Sunday, June 21, 2009

The lunch was missed, so was breakfast

A conversation about economic theory was instigated by the most random discussion topic today: the Just-15-more-minutes-of-sleep Syndrome that most of us suffer from.

Basically, my brother and I were lamenting the fact that if we could only wake up 15 minutes earlier every day, we would not have to rush through eating our breakfast (if we even have time for that), and we would be able to make ourselves a nice lunch to bring with us to work - thus cutting back on our daily expenses and being able to save for that long-anticipated vacation at the end of the summer.

Which got us talking about the most basic assumption of mainstream economic theory: that human beings are 'rational actors' who are also 'utility maximizers' (looking to increase their happiness, however they measure happiness.)

But waking up an extra 15 minutes early could be for the rational utility maximizing human being the farthest thing from 'happiness' at that particular moment (think back to the comfort of your bed on a cold winter morning and how 'happy' you are to be there.) Hence, the decision to 'maximize utility' by sleeping 15 minutes.

Which brings us to another concept and econojunky term, "opportunity cost". This is essentially a fancy way of saying 'what you give up to get something else.' Now the opportunity cost of 15 minutes extra sleep would likely be: a good breakfast; the cost of paying for your lunch at work as opposed to bringing one with you from home; and the regret that builds up every passing day knowing that all you have to do to remedy the situation is have some will power and wake up earlier.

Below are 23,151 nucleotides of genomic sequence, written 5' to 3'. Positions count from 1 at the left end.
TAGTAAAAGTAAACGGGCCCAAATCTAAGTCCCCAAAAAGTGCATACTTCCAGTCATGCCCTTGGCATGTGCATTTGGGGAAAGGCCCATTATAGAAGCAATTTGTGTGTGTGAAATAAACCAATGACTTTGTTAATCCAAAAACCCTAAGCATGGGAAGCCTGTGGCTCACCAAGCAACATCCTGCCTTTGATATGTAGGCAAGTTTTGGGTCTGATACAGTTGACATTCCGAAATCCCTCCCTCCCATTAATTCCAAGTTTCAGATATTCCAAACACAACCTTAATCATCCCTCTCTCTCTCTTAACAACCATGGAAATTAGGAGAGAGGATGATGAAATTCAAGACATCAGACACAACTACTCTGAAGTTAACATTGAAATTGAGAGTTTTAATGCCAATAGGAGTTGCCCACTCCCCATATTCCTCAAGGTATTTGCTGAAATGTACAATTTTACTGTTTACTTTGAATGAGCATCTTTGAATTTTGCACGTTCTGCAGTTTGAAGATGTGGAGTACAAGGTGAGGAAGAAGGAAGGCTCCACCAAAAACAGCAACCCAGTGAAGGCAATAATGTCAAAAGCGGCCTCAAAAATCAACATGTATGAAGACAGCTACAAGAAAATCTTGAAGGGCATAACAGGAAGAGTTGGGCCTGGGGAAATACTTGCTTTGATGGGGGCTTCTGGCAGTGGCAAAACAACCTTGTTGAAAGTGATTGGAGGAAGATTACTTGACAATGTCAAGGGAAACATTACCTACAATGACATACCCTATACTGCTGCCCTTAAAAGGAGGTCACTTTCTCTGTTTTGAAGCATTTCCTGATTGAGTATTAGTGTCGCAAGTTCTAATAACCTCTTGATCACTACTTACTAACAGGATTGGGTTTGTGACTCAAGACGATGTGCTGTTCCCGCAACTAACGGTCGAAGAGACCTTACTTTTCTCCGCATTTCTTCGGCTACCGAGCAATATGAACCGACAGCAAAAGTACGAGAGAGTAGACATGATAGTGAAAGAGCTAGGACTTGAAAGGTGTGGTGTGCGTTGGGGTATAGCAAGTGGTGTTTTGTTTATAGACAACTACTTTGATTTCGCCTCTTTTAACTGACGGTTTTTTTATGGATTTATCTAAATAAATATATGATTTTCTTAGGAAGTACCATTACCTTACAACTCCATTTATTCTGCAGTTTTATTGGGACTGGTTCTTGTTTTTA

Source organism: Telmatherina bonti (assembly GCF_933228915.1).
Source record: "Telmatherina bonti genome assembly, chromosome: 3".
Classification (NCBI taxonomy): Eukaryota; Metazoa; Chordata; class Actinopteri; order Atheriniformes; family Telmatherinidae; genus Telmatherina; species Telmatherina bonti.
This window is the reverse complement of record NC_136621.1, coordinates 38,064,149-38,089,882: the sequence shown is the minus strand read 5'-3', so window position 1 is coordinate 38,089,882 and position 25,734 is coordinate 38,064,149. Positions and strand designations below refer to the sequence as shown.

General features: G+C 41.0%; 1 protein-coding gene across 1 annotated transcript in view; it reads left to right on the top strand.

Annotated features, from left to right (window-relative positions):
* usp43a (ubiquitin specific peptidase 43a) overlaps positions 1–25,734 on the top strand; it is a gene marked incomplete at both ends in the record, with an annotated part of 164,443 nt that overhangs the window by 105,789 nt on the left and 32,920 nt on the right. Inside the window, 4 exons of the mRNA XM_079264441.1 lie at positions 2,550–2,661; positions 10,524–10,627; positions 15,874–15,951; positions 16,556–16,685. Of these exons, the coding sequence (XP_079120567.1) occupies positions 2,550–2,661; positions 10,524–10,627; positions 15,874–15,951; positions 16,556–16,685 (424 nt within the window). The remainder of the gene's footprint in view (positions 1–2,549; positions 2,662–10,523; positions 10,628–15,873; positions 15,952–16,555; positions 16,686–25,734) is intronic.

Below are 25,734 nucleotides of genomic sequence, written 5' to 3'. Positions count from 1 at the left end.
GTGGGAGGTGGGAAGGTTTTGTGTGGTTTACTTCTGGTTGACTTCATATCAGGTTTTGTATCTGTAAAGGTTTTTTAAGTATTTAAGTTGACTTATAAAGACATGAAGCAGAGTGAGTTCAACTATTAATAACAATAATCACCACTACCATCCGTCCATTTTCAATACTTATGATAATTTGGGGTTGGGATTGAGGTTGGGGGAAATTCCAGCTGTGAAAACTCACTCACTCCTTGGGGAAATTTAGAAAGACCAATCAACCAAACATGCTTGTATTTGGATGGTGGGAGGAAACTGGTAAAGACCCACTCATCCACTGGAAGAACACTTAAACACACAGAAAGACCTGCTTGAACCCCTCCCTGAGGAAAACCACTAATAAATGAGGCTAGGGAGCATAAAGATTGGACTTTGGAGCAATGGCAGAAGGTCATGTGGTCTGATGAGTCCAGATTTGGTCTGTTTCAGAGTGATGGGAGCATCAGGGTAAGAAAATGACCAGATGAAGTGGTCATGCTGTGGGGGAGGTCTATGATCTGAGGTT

So later in the day, you'll likely think back and realize that your decision not to wake up 15 minutes earlier was pretty irrational. In hindsight, the value of the 15 minutes of extra sleep decreases exponentially. Because you think in actual 'utility maximizing' fashion, and not in the 'pseudo-rationality' (my brother's term) that characterizes your lazy and hazy morning thought processes.

So when your thought process changes so drastically from morning to noon, you realize how dodgy the entire assumption of homoeconomicus as a rational utility-maximizing actor really is.

So where am I going with this?

Well, considering the magnitude of the banking collapse that we witnessed in the U.S., and in light of the incredibly shocking admission by ex-Federal Reserve Chairman Alan Greenspan that “those of us who have looked to the self-interest of lending institutions to protect shareholders’ equity, myself included, are in a state of shocked disbelief”, it is clear that the assumption is beyond flawed, it is actually dangerous.

Human beings may think in utility maximizing terms sometimes. But usually this is done in hindsight. That is fine, and I have no problem with that. But to have built the edifice of modern financial systems on this most flawed assumption that people will 'always' act in a utility-maximizing way and to continue to promote it and teach it as such is not only intellectually lazy, but self-destructive as we saw all too clearly.

The modern financial capitalist system was suffering like the millions of us from the Just-15-more-minutes-of-sleep Syndrome - except for them it was more like decades of pushing the snooze button so as not to wake up and face the reality of having slept-in.

Now the system was forcefully woken up, the breakfast was missed which weakened the system from day to day, the lunch wasn't made which has cost billions to the taxpayers, and the days of regret and self-flagellation will be numerous.

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